What Dilemma needs is a sequel. Along with the tips at the end, right before that is another memorable stretch (I can give away the whole movie because Casey Newton spoils the entire movie in every one of his daily columns and has been doing so for years). Various interviewees say how long they think it will take to fix all the things they said that were broken, with most – even Lanier, who is the most cynical of the lot – saying that there will be solutions in our lifetime. Lanier says something like, “There will, because there have to be – or else…” Don’t make me rewatch it to get the exact quote.

There aren’t any solutions though. None. More people deleting Facebook and Twitter accounts can trigger social contagion and make it more socially acceptable to disconnect form such apps, but that alone won’t bring about societal change.

As section dividers, the film displayed a lot of the most overused quotes about technology. I was able to finish them all before they fully appeared and felt smug; it’s like someone from Liverpool completing Beatles lyrics. The money quote in the film was one I’ve quoted here before about how if you’re not the customer, you’re the product.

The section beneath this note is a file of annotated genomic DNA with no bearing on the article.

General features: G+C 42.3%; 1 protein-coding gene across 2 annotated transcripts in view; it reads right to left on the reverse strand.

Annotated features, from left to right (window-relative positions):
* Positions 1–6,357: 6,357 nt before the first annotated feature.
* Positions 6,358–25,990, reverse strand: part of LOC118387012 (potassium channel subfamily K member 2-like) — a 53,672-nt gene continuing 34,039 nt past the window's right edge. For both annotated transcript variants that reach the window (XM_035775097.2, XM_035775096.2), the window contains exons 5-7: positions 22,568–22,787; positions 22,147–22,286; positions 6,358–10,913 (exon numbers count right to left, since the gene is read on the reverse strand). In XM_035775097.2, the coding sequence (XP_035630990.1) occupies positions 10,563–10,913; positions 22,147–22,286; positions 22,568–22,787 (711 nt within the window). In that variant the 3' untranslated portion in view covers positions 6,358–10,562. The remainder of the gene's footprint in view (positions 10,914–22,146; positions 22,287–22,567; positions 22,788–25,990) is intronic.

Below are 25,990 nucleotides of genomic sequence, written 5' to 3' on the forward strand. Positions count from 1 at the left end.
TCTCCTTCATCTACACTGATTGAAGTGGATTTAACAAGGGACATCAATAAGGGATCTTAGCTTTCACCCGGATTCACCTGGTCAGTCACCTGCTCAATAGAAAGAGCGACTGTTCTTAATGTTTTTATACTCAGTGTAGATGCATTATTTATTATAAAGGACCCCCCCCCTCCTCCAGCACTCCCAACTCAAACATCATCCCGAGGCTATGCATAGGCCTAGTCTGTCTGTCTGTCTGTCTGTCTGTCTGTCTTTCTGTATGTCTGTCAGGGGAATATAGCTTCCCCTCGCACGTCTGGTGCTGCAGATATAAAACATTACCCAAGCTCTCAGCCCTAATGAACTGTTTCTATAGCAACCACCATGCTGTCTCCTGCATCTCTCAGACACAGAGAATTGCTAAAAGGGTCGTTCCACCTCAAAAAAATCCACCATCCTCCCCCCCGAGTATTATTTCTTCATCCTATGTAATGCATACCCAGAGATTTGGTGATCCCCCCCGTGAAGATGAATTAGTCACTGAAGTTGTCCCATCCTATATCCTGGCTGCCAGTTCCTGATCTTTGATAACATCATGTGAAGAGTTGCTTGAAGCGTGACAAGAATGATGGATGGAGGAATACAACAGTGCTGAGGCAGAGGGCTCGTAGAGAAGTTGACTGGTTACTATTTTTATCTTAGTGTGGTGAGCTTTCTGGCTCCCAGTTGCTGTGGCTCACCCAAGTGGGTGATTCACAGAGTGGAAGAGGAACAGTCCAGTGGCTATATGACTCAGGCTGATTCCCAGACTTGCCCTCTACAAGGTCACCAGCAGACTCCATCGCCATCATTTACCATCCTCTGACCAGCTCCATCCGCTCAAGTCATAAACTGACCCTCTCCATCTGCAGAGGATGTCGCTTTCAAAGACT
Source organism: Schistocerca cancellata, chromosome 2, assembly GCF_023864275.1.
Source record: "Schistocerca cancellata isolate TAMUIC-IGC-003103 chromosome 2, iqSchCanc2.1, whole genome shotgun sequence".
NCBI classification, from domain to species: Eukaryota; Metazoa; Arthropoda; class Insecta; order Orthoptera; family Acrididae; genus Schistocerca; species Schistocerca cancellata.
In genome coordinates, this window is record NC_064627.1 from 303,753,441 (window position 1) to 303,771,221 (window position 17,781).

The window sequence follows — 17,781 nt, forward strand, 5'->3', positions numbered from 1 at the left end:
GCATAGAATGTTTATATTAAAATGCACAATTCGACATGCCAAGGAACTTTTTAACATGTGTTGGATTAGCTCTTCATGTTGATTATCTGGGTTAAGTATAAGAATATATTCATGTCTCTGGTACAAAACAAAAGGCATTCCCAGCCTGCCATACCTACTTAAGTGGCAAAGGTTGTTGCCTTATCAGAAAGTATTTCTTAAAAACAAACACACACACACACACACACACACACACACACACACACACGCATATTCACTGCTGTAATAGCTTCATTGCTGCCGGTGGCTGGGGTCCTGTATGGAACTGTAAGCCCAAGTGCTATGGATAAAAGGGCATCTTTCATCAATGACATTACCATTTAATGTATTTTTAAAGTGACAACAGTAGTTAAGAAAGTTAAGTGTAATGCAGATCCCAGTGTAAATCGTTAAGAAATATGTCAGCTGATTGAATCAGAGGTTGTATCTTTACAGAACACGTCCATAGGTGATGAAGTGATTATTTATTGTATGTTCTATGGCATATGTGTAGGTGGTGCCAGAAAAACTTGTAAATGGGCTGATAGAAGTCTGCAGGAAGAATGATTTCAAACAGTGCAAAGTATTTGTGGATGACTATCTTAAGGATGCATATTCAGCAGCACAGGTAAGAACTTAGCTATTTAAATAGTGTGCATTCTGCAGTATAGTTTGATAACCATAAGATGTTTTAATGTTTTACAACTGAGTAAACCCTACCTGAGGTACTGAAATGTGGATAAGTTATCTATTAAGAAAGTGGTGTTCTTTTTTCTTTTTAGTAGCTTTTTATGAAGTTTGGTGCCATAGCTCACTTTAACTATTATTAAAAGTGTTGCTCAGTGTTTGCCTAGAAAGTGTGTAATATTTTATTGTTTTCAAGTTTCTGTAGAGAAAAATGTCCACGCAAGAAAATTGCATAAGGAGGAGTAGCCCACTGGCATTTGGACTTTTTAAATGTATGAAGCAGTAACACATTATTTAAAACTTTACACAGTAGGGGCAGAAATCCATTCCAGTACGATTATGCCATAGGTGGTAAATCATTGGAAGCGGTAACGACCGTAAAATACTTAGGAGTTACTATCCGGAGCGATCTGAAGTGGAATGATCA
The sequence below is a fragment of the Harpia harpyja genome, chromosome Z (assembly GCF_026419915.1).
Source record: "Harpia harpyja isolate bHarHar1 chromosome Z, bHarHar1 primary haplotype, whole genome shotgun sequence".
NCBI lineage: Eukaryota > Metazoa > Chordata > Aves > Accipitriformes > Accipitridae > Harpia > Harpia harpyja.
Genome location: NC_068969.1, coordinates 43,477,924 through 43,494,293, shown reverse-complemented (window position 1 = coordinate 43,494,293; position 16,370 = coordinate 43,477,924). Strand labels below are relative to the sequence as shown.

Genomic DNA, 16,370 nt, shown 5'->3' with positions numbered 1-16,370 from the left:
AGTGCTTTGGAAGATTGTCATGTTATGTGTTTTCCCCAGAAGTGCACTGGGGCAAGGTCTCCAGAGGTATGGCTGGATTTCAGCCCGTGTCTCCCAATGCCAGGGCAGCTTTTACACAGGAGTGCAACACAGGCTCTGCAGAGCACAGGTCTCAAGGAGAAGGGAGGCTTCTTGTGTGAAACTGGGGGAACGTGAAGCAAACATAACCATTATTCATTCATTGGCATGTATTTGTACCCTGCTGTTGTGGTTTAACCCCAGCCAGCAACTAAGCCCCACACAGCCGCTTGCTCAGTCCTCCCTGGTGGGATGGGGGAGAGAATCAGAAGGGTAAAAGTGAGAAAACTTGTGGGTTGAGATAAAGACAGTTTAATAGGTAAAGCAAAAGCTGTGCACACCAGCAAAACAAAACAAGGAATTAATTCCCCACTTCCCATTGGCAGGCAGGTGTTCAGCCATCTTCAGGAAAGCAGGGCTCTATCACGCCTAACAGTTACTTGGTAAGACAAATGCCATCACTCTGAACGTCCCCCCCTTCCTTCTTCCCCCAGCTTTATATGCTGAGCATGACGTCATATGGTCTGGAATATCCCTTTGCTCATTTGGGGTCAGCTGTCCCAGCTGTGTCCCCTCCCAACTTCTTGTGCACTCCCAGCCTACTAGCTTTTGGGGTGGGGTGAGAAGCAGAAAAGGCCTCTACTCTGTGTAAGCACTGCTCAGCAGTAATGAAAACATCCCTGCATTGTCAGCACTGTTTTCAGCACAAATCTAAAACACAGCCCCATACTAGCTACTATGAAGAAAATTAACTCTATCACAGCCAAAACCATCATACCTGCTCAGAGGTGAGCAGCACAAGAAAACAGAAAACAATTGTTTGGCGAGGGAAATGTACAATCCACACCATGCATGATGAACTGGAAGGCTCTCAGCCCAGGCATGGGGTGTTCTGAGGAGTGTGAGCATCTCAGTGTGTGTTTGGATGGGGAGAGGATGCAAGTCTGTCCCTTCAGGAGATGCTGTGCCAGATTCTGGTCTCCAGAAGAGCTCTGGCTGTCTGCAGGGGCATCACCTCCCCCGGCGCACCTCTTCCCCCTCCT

What is the solution for that? Is Facebook going to charge for any of its software products? Will Google charge for search and Gmail? As I write this column while binge-watching Cobra Kai (really – I even got that “Are you still alive?” warning during S1:E5) and after making some purchases through Amazon where I’m a Prime subscriber, do subscriptions make people any less vulnerable?

If anything, hooking consumers with subscriptions gives people a license to indulge more because then it feels like getting your money’s worth. I’m not binge-watching Kai; I’m amortizing my monthly investment for a lower price paid per minute of consumption.